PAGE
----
Schmidt and Johannes Gugel. The other immigrants came on the overland route
independently, without conductors. Until they were settled they remained in the
colonies of the Grossliebental and Kutschurgan districts. Most of the local
inhabitants are Lutheran; only a few belong to the Reformed Church.
All of them came to Russia during the glorious reign of the late Czar Alexander
I and in response to the gracious privileges granted by His Majesty.
6. The steppe that was allotted to the immigrant settlers originally belonged to
the Imperial Crown and was used by the local landowner Yeschitzki to pasture his
cattle. There were no dwellings to be found here to shelter the settlers.
7. Apart from the non-refundable food ration and travel money granted by the
government, the immigrants received an advance loan for the purchase of
building materials and farm equipment amounting to 660 rubles for each of the 34
pioneer families, or a total of 22,440 rubles. The property that most of the
immigrants brought with them consisted largely of clothing, bedding, and
household goods; only a few had actual cash, but this was spent before they
learned how to put it to good use.
8. Since our colony of Johannestal lacked water on its first site, but
succeeded, after many failures in getting a well with good drinking water one
verst farther south in the Sasika valley, the colonial officials acceded to
their request that the colony be re-established in the new location. In 1833 the
resettlement got underway and the construction of the houses was undertaken.
Special events and diseases. Since the founding of the colony 3 houses burned
down; one in 1830; one in 1831; and one in 1840. In 1842 a windmill went up in
smoke. In 1838 a fire that started on the steppe of a nobleman also burned it
down with its stacks of wheat and hay on 3 threshing floors and destroyed a
large number of shocks in the wheat fields.
There were earthquakes in 1829 and 1838, but they caused no damage.
Grasshoppers ruined much grain and grass in 1827, and also in 1846 there were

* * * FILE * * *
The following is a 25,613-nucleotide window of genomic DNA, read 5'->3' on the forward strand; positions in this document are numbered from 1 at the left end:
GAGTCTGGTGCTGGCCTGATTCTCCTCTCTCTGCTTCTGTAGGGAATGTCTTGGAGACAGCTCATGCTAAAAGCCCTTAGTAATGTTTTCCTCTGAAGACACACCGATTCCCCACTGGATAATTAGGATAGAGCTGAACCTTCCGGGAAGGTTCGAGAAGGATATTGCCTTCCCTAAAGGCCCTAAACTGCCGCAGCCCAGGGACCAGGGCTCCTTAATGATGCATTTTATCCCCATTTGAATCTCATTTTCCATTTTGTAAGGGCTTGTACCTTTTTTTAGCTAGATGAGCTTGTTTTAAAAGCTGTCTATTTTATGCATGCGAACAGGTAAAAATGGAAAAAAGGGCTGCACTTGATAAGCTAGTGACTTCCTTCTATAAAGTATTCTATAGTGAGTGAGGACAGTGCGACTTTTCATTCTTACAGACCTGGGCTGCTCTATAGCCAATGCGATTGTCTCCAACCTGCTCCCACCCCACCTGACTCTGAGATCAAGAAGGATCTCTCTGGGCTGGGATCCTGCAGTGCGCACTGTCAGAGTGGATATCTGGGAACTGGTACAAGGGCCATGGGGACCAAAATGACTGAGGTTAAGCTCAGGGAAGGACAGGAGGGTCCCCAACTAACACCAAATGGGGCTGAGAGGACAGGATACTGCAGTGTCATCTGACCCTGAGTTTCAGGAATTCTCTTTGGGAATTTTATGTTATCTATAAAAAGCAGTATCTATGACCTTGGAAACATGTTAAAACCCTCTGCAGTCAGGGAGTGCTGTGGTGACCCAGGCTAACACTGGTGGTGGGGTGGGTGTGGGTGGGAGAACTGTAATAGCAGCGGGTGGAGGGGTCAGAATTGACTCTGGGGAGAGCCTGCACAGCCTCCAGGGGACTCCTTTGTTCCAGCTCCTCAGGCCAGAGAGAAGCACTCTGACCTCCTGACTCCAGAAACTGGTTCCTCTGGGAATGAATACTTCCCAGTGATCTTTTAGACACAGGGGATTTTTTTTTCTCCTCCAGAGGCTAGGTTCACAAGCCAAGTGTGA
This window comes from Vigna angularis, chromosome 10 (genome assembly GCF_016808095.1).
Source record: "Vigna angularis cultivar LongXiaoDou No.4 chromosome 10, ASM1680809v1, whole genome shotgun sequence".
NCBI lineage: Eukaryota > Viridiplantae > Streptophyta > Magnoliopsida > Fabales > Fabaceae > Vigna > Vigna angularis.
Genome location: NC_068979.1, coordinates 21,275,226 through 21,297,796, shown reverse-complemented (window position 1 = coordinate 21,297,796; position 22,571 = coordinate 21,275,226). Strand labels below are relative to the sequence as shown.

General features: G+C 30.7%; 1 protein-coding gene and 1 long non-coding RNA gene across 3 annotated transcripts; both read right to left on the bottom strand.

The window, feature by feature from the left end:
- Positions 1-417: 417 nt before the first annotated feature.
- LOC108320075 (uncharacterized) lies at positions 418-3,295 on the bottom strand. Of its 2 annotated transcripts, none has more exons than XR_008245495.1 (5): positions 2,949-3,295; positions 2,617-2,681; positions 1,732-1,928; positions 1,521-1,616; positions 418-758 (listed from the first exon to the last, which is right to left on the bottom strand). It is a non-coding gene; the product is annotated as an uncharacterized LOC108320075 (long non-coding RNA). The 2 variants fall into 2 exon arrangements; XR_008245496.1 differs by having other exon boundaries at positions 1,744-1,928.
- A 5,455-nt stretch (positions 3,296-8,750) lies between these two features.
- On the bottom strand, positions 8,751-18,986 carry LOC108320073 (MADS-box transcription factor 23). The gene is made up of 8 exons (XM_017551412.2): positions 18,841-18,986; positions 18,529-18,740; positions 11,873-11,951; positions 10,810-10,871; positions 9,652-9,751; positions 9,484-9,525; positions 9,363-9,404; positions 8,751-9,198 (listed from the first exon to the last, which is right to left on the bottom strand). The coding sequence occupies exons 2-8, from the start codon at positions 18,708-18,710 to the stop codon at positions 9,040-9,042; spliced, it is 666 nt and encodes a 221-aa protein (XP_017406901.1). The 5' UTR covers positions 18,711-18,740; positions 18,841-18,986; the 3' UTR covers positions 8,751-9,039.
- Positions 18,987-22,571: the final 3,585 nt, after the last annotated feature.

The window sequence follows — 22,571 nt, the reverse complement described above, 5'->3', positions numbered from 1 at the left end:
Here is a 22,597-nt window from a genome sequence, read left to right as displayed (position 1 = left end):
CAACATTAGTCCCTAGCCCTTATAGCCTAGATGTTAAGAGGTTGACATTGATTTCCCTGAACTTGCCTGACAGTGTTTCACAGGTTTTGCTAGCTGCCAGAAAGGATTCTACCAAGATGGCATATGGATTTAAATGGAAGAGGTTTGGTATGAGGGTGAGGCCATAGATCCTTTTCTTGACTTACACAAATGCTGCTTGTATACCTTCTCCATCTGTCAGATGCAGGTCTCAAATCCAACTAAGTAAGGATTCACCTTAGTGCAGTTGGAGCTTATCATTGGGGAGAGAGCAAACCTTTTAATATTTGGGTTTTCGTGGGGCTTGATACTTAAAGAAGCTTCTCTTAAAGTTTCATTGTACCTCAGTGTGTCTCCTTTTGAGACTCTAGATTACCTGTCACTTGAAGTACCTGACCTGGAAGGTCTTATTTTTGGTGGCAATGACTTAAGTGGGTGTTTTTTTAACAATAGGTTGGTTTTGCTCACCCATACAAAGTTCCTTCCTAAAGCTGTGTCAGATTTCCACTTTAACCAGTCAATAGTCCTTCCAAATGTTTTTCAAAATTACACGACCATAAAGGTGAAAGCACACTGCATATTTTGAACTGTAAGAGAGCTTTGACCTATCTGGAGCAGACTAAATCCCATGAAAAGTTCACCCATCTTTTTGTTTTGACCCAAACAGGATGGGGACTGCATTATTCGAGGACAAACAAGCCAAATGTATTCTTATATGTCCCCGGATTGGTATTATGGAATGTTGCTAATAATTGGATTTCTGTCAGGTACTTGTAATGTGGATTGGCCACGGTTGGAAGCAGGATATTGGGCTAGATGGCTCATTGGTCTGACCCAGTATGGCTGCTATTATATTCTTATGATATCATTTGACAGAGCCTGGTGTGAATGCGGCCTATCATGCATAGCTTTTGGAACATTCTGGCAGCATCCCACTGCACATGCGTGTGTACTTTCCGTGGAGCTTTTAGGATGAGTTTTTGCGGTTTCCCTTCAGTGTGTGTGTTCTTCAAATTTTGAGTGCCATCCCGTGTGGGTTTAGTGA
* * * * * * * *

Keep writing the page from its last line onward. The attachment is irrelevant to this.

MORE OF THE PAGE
considerable traces of devastation.
In 1830 and 1845 many children died of the measles; otherwise there was no
There was a livestock epidemic in 1845 that wiped out half of our cattle.
Besides these losses, the colony had a total crop failure in 1833. In 1834 and
1842 the farmers did not even get their seed back.
9. The community owes its undeniable progress both in civic and religious
matters to the wise and paternal regulations enacted by the colonial
authorities, and to the preaching of the Gospel.
Of great benefit to the community was the resettlement which has provided
everyone with a plentiful supply of well water. The raising of sheep has shown
itself to be profitable, for several colonists have thereby become prosperous.
Very useful has been the establishment of the reserve grain depot in this
community, for in years of crop failure the poor people have been able to obtain
the needed grain. A few excellent harvests in 1825 and 1837 have enabled the
colonists to build a spacious schoolhouse (84 by 28 feet), in which religious
services are also held. The people have also been able to transform their
semelankas (adobe) into attractive houses.
Colony of Johannestal, May 4,1848
Mayor: Peter Martin
Burgomasters: Johannes Eisinger and Johannes Zimmermann
Village clerk: Michael Roll
Schoolmaster/Sexton: Valentin Wahl (author)
Scanned by Dale Lee Wahl
Coordinated with GRHS Village Research Clearing House
Coordinated with AHSGR/GRHS Translation Committee Chairman